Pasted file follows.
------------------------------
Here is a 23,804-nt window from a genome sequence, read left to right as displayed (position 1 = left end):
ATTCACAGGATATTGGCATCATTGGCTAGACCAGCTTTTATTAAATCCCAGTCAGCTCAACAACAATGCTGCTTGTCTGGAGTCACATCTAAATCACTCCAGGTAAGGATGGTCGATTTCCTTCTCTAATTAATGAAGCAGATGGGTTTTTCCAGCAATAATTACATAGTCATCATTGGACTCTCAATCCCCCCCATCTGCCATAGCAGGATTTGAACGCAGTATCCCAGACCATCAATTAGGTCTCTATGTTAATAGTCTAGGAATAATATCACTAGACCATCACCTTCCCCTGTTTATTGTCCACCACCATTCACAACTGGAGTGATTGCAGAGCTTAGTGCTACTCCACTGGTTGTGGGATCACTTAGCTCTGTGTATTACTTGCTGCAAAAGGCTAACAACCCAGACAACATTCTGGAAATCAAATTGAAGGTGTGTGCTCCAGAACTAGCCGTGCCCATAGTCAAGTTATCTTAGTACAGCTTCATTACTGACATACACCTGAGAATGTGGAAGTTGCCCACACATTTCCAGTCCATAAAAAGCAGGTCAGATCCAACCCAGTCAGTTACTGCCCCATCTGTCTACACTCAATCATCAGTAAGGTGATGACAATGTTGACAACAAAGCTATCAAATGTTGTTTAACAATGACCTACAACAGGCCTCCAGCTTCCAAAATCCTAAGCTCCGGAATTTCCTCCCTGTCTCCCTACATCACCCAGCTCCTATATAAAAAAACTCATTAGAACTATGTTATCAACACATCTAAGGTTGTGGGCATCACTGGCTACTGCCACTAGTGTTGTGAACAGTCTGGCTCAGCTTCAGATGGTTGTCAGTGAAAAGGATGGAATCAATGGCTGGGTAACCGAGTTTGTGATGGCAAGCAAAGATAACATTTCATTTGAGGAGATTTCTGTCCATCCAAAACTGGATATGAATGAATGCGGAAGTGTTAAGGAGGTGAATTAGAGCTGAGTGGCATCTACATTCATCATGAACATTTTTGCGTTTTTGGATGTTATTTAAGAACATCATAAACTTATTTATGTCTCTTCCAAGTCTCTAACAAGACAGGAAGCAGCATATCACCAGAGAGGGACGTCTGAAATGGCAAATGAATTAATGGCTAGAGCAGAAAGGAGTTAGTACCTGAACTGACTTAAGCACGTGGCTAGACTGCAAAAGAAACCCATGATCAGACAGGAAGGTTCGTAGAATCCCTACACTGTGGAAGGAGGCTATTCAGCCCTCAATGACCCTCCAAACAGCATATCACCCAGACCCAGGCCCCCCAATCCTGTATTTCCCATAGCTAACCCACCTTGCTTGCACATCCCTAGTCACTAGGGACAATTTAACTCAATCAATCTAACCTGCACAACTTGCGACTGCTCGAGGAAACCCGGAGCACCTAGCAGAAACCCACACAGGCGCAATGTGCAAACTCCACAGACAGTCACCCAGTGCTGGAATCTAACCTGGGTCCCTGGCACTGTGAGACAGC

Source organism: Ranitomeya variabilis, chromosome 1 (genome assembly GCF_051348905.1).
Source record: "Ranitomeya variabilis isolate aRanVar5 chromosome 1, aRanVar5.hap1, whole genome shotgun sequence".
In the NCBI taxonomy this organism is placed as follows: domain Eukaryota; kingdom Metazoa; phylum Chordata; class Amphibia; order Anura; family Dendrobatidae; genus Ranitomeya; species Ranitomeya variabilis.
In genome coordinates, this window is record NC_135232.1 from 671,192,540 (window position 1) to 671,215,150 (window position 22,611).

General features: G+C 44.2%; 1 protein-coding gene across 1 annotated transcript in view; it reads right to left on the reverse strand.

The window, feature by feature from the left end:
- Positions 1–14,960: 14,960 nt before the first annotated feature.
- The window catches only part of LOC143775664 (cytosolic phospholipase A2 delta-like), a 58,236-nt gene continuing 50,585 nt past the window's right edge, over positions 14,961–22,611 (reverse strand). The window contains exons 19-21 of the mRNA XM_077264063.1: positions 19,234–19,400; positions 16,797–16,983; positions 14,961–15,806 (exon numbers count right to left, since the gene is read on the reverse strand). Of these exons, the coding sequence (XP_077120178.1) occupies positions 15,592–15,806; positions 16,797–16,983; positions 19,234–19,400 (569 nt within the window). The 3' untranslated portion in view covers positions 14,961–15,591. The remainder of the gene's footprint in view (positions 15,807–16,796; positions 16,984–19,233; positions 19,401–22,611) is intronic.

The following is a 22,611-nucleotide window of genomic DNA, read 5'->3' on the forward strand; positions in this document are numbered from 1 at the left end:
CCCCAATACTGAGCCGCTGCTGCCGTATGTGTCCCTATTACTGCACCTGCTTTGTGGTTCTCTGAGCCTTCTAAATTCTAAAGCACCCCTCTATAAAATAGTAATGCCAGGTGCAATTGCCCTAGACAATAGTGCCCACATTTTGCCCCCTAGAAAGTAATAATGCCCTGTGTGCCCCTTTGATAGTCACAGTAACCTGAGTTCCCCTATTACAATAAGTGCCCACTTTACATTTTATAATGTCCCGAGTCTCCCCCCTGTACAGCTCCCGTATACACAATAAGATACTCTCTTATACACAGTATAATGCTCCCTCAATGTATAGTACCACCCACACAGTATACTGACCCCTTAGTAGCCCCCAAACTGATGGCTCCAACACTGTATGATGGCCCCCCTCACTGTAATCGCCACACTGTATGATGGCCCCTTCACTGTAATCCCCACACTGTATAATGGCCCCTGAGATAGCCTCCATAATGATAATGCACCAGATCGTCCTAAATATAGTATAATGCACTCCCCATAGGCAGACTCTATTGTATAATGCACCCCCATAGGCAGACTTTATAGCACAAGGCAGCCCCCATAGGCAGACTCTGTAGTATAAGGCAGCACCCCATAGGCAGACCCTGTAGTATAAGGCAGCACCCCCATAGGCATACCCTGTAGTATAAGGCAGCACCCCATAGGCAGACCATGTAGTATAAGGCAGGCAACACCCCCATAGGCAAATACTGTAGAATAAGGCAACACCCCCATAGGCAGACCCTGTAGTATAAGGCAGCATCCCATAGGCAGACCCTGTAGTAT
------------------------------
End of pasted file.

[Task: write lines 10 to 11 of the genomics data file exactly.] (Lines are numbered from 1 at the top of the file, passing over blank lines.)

- The window catches only part of LOC143775664 (cytosolic phospholipase A2 delta-like), a 58,236-nt gene continuing 50,585 nt past the window's right edge, over positions 14,961–22,611 (reverse strand). The window contains exons 19-21 of the mRNA XM_077264063.1: positions 19,234–19,400; positions 16,797–16,983; positions 14,961–15,806 (exon numbers count right to left, since the gene is read on the reverse strand). Of these exons, the coding sequence (XP_077120178.1) occupies positions 15,592–15,806; positions 16,797–16,983; positions 19,234–19,400 (569 nt within the window). The 3' untranslated portion in view covers positions 14,961–15,591. The remainder of the gene's footprint in view (positions 15,807–16,796; positions 16,984–19,233; positions 19,401–22,611) is intronic.

The following is a 22,611-nucleotide window of genomic DNA, read 5'->3' on the forward strand; positions in this document are numbered from 1 at the left end: